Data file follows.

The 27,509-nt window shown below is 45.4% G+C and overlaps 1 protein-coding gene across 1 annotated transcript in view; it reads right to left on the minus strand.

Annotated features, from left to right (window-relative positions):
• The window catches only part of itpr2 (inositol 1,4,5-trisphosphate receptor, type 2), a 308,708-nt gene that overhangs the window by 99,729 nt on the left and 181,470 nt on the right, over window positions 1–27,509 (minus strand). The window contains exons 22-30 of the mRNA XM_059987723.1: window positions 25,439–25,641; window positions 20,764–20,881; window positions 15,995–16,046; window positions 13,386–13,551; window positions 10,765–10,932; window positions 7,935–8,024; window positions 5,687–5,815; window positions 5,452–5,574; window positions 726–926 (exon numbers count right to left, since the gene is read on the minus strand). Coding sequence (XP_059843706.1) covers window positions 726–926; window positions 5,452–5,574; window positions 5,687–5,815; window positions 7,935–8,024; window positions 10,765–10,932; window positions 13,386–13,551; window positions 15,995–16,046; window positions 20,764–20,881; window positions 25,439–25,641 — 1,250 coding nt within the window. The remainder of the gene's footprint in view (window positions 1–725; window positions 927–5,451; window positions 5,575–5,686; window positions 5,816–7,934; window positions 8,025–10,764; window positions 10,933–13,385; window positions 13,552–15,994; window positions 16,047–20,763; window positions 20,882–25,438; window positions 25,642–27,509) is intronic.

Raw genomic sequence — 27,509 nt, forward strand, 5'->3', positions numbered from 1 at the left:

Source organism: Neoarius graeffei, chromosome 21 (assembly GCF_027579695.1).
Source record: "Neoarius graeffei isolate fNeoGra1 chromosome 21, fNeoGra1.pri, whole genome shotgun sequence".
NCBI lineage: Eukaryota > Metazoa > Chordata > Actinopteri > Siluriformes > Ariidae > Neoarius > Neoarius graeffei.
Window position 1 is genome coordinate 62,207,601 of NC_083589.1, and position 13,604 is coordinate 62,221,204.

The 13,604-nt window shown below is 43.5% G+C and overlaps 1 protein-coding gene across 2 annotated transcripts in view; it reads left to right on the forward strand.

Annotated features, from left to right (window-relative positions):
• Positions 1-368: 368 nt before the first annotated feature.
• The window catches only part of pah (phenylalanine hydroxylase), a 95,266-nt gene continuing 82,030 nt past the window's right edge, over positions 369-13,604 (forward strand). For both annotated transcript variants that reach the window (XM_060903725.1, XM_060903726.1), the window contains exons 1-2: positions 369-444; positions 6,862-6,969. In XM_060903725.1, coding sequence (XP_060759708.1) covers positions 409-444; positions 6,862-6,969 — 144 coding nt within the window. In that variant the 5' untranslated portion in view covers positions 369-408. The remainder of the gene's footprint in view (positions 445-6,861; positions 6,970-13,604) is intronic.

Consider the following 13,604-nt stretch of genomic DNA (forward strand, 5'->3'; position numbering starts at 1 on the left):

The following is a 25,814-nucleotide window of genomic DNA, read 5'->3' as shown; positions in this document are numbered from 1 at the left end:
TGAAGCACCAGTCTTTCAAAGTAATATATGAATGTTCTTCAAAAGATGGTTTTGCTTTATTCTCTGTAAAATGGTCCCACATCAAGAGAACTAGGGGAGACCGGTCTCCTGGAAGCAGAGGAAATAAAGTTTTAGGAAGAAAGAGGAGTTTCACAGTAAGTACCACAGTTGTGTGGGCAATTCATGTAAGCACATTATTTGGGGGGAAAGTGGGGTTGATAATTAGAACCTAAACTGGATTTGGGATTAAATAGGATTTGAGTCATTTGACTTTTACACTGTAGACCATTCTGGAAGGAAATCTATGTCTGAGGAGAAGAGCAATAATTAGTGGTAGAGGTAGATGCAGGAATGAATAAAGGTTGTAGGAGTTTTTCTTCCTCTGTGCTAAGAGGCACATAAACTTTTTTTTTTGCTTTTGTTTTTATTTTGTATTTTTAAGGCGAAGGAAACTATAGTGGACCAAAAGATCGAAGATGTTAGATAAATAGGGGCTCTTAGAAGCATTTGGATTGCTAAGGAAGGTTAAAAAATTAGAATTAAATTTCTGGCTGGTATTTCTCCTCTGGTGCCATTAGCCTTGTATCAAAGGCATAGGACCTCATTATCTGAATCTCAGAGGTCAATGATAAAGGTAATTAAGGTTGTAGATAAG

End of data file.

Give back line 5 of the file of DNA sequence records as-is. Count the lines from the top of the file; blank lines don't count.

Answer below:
Source organism: Neoarius graeffei, chromosome 21 (assembly GCF_027579695.1).